By Rosy Cordero
June 09, 2019 at 04:00 PM EDT
Credit: Richard Shotwell/Invision for Producer's Guild of America Foundation/AP Images

Michael B. Jordan got his big break in the 2013 biopic Fruitvale Station, a Ryan Coogler film about Oscar Grant III, a black man killed by Oakland Police officers in 2009. Coogler took a chance on Jordan, who at the time was mostly a TV actor with roles in hit dramas like Parenthood and Friday Night Lights.

And that’s what he hopes to be able to do for other up-and-coming actors of diverse backgrounds, through his production company Outlier Society. The California native opened up about his commitment to diversity and inclusion in Hollywood while at the Produced By conference where he spoke as part of the “Content With a Conscience: Social Impact Entertainment Across All Platforms” panel on Saturday.

Credit: Richard Shotwell/Invision for Producer's Guild of America Foundation/AP Images

According to IndieWire, Jordan shared that since his role in Fruitvale Station, “[it seems like] every historical black figure has come across my desk.” Though not a negative thing, the Black Panther star is aware that there are many other up-and-coming actors of color that could use that opportunity.

He added, “As much as I’d love to play them all, I can’t.”

Even as a kid growing up in Santa Ana, he recognized that not a lot of people on the big and small screen represented him or his community. Now, he can help change the media landscape and the content that gets released out into the world. He can now do for others what Coogler did for him. And hopefully, Hollywood will continue to evolve and understand why offering every historical black figure to one actor was short-sided.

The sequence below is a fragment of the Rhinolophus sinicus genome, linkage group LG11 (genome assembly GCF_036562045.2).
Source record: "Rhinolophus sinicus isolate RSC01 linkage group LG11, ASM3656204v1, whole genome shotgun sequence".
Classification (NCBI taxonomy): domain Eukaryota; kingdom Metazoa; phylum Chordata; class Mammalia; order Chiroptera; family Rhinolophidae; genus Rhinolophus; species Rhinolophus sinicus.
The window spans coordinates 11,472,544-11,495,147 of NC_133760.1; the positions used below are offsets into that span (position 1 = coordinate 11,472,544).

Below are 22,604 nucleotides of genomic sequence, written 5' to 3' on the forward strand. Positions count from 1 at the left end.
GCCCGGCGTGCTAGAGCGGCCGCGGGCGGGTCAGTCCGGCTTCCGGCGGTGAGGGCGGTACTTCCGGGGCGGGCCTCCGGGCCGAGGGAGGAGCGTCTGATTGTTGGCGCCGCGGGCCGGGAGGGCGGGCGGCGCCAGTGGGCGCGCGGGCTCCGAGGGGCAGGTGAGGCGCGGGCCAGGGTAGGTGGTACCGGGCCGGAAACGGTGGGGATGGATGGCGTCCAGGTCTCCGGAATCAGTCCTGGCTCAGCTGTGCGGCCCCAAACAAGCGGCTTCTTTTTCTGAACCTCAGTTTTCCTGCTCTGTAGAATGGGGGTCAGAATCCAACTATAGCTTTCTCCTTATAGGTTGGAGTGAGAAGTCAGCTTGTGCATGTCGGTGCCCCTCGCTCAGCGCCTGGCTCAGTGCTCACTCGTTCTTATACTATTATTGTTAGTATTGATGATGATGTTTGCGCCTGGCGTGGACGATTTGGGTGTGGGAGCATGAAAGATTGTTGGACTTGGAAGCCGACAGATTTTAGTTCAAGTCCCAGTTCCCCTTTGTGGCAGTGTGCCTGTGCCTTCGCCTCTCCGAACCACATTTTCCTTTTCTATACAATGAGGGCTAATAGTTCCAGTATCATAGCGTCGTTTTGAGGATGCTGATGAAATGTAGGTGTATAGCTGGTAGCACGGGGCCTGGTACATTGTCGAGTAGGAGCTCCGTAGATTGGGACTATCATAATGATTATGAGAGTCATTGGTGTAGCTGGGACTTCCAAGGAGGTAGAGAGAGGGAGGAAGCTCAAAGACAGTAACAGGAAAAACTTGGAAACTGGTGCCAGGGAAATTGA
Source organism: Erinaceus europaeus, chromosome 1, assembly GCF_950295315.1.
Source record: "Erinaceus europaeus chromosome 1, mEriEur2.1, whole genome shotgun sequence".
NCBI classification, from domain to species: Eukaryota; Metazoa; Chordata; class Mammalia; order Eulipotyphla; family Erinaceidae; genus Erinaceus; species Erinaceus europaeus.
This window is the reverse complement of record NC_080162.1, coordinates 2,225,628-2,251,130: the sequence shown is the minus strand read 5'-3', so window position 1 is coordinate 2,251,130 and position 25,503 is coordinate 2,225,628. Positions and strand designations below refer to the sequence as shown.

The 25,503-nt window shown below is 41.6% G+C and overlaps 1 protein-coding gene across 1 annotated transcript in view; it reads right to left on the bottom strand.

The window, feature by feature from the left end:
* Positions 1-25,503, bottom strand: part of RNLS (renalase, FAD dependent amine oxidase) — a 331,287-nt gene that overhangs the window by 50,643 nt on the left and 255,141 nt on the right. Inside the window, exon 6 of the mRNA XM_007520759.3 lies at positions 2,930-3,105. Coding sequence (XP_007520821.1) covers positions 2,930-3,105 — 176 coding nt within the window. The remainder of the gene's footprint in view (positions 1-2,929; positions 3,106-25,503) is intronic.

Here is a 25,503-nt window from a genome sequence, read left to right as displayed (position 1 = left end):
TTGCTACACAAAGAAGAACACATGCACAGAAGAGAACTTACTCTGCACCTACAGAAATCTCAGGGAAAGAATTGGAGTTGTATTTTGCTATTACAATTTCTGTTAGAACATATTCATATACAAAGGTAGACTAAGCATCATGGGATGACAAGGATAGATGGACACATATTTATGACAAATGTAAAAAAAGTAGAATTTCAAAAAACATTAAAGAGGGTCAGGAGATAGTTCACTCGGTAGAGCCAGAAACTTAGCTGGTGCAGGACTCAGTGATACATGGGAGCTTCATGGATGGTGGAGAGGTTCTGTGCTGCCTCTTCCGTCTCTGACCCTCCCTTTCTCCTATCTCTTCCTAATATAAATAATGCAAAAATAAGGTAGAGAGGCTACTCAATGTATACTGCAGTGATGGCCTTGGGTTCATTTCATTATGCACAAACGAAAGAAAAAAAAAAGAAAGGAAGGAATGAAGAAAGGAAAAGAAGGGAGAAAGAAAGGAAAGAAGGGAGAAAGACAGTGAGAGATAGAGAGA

Alana Mayo, president of development and production for Outlier Society, joined Jordan on the panel where she opened up about the importance of balancing entertainment and being socially conscious through their storytelling.

“We struggle with the happy, mindless entertainment that doesn’t feel like it has some sort of substance to it,” she said. “And sometimes we just want to hit an issue that I think the both of us will continue to make content about, until we feel like we start to see the impact and the change in the real world.”

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